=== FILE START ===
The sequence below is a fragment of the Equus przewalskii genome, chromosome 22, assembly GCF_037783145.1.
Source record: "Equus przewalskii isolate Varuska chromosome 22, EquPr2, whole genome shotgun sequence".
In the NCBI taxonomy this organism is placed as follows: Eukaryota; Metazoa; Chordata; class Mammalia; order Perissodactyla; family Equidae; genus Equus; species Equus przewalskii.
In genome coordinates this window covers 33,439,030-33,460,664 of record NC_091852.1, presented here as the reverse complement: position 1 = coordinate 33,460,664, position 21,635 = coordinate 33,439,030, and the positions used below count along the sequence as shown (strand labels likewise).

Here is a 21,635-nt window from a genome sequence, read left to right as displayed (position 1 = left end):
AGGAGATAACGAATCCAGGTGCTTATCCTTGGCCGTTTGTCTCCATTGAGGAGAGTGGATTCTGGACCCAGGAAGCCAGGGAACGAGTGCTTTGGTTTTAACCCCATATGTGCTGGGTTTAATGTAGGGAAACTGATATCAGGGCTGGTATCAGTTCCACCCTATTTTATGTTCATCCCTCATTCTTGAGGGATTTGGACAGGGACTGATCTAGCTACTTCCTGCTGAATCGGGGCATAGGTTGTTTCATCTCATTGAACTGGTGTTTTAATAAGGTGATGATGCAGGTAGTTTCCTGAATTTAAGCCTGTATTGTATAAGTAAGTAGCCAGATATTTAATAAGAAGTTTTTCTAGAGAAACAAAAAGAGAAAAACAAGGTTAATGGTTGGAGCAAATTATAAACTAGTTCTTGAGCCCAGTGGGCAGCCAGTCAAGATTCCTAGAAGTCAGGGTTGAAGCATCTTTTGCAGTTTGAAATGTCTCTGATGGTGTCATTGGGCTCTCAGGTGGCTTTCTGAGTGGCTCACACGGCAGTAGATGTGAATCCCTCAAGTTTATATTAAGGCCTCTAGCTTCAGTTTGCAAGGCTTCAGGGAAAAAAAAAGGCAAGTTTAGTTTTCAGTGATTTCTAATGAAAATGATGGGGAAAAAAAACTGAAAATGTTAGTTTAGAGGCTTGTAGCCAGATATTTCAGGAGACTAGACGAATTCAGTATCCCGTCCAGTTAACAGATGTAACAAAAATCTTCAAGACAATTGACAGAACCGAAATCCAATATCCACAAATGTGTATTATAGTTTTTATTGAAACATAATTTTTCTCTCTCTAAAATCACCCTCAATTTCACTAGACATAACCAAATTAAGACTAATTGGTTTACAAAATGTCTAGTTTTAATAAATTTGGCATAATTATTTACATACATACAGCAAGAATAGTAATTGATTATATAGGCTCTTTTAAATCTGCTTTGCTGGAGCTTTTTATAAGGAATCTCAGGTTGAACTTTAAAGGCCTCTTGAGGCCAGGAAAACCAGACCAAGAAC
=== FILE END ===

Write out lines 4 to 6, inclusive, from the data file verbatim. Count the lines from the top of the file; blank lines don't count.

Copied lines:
In genome coordinates this window covers 33,439,030-33,460,664 of record NC_091852.1, presented here as the reverse complement: position 1 = coordinate 33,460,664, position 21,635 = coordinate 33,439,030, and the positions used below count along the sequence as shown (strand labels likewise).

Here is a 21,635-nt window from a genome sequence, read left to right as displayed (position 1 = left end):
AGGAGATAACGAATCCAGGTGCTTATCCTTGGCCGTTTGTCTCCATTGAGGAGAGTGGATTCTGGACCCAGGAAGCCAGGGAACGAGTGCTTTGGTTTTAACCCCATATGTGCTGGGTTTAATGTAGGGAAACTGATATCAGGGCTGGTATCAGTTCCACCCTATTTTATGTTCATCCCTCATTCTTGAGGGATTTGGACAGGGACTGATCTAGCTACTTCCTGCTGAATCGGGGCATAGGTTGTTTCATCTCATTGAACTGGTGTTTTAATAAGGTGATGATGCAGGTAGTTTCCTGAATTTAAGCCTGTATTGTATAAGTAAGTAGCCAGATATTTAATAAGAAGTTTTTCTAGAGAAACAAAAAGAGAAAAACAAGGTTAATGGTTGGAGCAAATTATAAACTAGTTCTTGAGCCCAGTGGGCAGCCAGTCAAGATTCCTAGAAGTCAGGGTTGAAGCATCTTTTGCAGTTTGAAATGTCTCTGATGGTGTCATTGGGCTCTCAGGTGGCTTTCTGAGTGGCTCACACGGCAGTAGATGTGAATCCCTCAAGTTTATATTAAGGCCTCTAGCTTCAGTTTGCAAGGCTTCAGGGAAAAAAAAAGGCAAGTTTAGTTTTCAGTGATTTCTAATGAAAATGATGGGGAAAAAAAACTGAAAATGTTAGTTTAGAGGCTTGTAGCCAGATATTTCAGGAGACTAGACGAATTCAGTATCCCGTCCAGTTAACAGATGTAACAAAAATCTTCAAGACAATTGACAGAACCGAAATCCAATATCCACAAATGTGTATTATAGTTTTTATTGAAACATAATTTTTCTCTCTCTAAAATCACCCTCAATTTCACTAGACATAACCAAATTAAGACTAATTGGTTTACAAAATGTCTAGTTTTAATAAATTTGGCATAATTATTTACATACATACAGCAAGAATAGTAATTGATTATATAGGCTCTTTTAAATCTGCTTTGCTGGAGCTTTTTATAAGGAATCTCAGGTTGAACTTTAAAGGCCTCTTGAGGCCAGGAAAACCAGACCAAGAAC